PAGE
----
New Dental Procedure FAQs

Q. What is the new technology dentists are using that reduces or eliminates discomfort from shots given during a dental procedure

A. A computerized injection system called The Wand has been shown to significantly reduce patient discomfort in delivering oral anesthetics. In a study of patients who have had procedures using it, more than 80% of them reported that it was a completely painless process. Consult your dentist to see if this dental procedure is covered by your dental care payment plan.

A very thin needle is attached to a pen-sized wand and placed near the gums. A drop of anesthetic numbs the gum before the needle is inserted. There is no prick or burning sensation with this system. As the needle glides through the gum, the anesthetic continues to be released. When the needle is fully inserted, the computer slowly releases the anesthetic. This eliminates the usual cause of the discomfort of the traditional dental shot -- the pressure associated with the stream of anesthetic flowing into the gum.

Q. How can early tooth decay be detected?

A. A dentist can put a "caries detection dye" on a suspicious tooth. This colored liquid helps identify the position and the extent of decay that is not visible to the naked eye. The dental procedure price may very.

Q. Are there any new prevention treatments for reducing tooth decay?

A. New prevention treatments are being studied. Research has shown that a tooth-decay inhibiting treatment can effectively eliminate the bacteria that cause tooth decay in humans. One promising treatment still in development is a caries vaccine, CaroRX, a tasteless, colorless antibody from genetically-altered plants, which is painted on clean teeth to prevent decay-causing bacteria from sticking to teeth. Planet Biotechnology, the manufacturer of CaroRX, hopes to gain FDA approval and make this product available to dentists within the next few years.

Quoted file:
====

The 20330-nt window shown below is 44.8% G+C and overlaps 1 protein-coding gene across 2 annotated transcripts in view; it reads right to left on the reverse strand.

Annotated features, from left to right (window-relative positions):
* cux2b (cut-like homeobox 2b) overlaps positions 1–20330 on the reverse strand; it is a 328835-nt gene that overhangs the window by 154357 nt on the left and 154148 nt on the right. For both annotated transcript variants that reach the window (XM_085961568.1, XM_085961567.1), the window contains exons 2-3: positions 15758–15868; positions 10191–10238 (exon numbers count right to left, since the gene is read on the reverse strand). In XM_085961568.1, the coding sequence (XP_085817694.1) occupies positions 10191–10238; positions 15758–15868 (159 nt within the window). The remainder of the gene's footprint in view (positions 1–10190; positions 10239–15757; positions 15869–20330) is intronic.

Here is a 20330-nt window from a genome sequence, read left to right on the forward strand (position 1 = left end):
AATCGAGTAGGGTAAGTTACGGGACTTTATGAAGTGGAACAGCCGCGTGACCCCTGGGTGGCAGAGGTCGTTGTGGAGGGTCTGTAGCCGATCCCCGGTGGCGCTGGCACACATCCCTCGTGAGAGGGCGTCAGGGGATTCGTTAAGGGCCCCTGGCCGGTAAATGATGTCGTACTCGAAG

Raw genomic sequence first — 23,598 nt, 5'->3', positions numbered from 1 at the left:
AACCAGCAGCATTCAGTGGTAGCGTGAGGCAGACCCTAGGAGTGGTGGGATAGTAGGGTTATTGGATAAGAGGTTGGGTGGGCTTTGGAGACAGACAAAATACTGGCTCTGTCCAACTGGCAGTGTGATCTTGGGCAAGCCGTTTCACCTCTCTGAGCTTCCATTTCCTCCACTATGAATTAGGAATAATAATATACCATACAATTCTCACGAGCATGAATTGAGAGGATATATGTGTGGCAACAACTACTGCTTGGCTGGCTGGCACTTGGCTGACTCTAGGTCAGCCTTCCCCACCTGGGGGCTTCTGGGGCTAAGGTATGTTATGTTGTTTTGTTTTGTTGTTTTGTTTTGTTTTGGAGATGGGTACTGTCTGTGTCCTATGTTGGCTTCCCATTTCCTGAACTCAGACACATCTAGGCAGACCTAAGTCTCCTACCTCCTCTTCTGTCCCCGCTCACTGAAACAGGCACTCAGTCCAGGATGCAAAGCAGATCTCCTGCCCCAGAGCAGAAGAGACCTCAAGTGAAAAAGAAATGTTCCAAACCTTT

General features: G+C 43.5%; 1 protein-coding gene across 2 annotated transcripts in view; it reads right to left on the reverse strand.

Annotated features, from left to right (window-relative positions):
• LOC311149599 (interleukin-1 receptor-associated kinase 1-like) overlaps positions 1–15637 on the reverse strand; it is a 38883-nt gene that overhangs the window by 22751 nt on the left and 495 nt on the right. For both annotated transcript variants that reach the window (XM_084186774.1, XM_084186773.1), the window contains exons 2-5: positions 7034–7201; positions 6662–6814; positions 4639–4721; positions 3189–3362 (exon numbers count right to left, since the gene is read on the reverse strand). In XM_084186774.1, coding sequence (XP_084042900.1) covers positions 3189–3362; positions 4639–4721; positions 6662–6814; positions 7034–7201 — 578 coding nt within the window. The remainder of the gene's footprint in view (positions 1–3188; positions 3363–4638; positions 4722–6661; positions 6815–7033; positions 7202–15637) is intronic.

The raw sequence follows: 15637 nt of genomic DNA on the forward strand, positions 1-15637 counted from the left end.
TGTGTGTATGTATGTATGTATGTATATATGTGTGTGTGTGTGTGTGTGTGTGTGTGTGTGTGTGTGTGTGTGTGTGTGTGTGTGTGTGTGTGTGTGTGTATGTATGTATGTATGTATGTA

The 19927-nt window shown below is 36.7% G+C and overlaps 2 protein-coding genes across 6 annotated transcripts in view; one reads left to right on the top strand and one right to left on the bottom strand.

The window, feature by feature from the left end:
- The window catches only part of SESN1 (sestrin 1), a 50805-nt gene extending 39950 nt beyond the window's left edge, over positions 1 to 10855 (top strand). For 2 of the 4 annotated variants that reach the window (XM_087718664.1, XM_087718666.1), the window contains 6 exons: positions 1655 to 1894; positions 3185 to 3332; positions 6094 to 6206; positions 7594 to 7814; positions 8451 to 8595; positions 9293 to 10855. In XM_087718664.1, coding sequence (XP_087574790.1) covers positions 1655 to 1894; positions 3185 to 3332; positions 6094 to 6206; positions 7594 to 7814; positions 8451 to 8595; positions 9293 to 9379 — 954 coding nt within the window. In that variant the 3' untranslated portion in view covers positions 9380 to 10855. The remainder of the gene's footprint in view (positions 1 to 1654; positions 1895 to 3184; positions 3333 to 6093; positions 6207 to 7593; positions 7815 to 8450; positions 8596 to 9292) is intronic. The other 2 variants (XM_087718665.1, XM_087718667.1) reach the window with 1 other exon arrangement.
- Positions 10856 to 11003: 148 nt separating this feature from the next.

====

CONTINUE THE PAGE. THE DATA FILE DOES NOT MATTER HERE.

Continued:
Q. What are intraoral cameras?

A. An intraoral camera is a miniature video camera that the dentist places in the patient's mouth so that together they can view any dental problems that the patient is having. The image from the camera is enlarged and sent to a monitor for viewing.

Q. What is the purpose of intraoral cameras?

A. The purpose behind intraoral cameras is to allow the patient to see the specific area that needs treatment so that they are more likely to understand the dentist's recommendation and accept it. Ask your dentist about this dental procedure and whether it's covered under your dental patient financing program.

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Shannon Dental Health Center

Michael E. Shannon, D.M.D.

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Shannon Dental Health Center
800 North Center Parkway
Kennewick, WA 99336
General Info: (509) 783-0824